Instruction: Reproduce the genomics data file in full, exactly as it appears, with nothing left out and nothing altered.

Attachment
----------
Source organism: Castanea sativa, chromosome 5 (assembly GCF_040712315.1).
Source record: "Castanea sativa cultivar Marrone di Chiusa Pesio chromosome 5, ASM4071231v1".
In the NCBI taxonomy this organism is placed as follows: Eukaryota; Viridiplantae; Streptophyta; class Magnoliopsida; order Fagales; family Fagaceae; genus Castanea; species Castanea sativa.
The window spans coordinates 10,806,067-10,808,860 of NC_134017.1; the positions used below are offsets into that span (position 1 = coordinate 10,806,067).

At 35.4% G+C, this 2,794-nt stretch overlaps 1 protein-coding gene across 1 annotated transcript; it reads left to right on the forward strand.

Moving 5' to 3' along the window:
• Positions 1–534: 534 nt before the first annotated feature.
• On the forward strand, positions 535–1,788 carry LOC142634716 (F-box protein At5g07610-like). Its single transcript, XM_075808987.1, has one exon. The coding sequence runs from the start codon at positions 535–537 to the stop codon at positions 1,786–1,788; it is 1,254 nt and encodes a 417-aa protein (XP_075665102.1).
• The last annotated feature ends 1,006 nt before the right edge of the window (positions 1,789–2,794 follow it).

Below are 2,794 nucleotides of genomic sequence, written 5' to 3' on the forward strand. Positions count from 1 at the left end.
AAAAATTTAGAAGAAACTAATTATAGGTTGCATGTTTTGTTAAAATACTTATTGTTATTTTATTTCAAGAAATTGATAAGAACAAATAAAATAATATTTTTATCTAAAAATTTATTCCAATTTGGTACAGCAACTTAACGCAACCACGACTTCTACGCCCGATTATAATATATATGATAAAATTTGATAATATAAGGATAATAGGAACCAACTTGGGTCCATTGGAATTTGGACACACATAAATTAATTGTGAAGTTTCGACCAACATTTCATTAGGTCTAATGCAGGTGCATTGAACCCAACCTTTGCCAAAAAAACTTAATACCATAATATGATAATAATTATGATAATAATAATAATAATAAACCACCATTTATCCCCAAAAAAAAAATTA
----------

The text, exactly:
Source organism: Castanea sativa, chromosome 5 (assembly GCF_040712315.1).
Source record: "Castanea sativa cultivar Marrone di Chiusa Pesio chromosome 5, ASM4071231v1".
In the NCBI taxonomy this organism is placed as follows: Eukaryota; Viridiplantae; Streptophyta; class Magnoliopsida; order Fagales; family Fagaceae; genus Castanea; species Castanea sativa.
The window spans coordinates 10,806,067-10,808,860 of NC_134017.1; the positions used below are offsets into that span (position 1 = coordinate 10,806,067).

At 35.4% G+C, this 2,794-nt stretch overlaps 1 protein-coding gene across 1 annotated transcript; it reads left to right on the forward strand.

Moving 5' to 3' along the window:
• Positions 1–534: 534 nt before the first annotated feature.
• On the forward strand, positions 535–1,788 carry LOC142634716 (F-box protein At5g07610-like). Its single transcript, XM_075808987.1, has one exon. The coding sequence runs from the start codon at positions 535–537 to the stop codon at positions 1,786–1,788; it is 1,254 nt and encodes a 417-aa protein (XP_075665102.1).
• The last annotated feature ends 1,006 nt before the right edge of the window (positions 1,789–2,794 follow it).

Below are 2,794 nucleotides of genomic sequence, written 5' to 3' on the forward strand. Positions count from 1 at the left end.
AAAAATTTAGAAGAAACTAATTATAGGTTGCATGTTTTGTTAAAATACTTATTGTTATTTTATTTCAAGAAATTGATAAGAACAAATAAAATAATATTTTTATCTAAAAATTTATTCCAATTTGGTACAGCAACTTAACGCAACCACGACTTCTACGCCCGATTATAATATATATGATAAAATTTGATAATATAAGGATAATAGGAACCAACTTGGGTCCATTGGAATTTGGACACACATAAATTAATTGTGAAGTTTCGACCAACATTTCATTAGGTCTAATGCAGGTGCATTGAACCCAACCTTTGCCAAAAAAACTTAATACCATAATATGATAATAATTATGATAATAATAATAATAATAAACCACCATTTATCCCCAAAAAAAAAATTA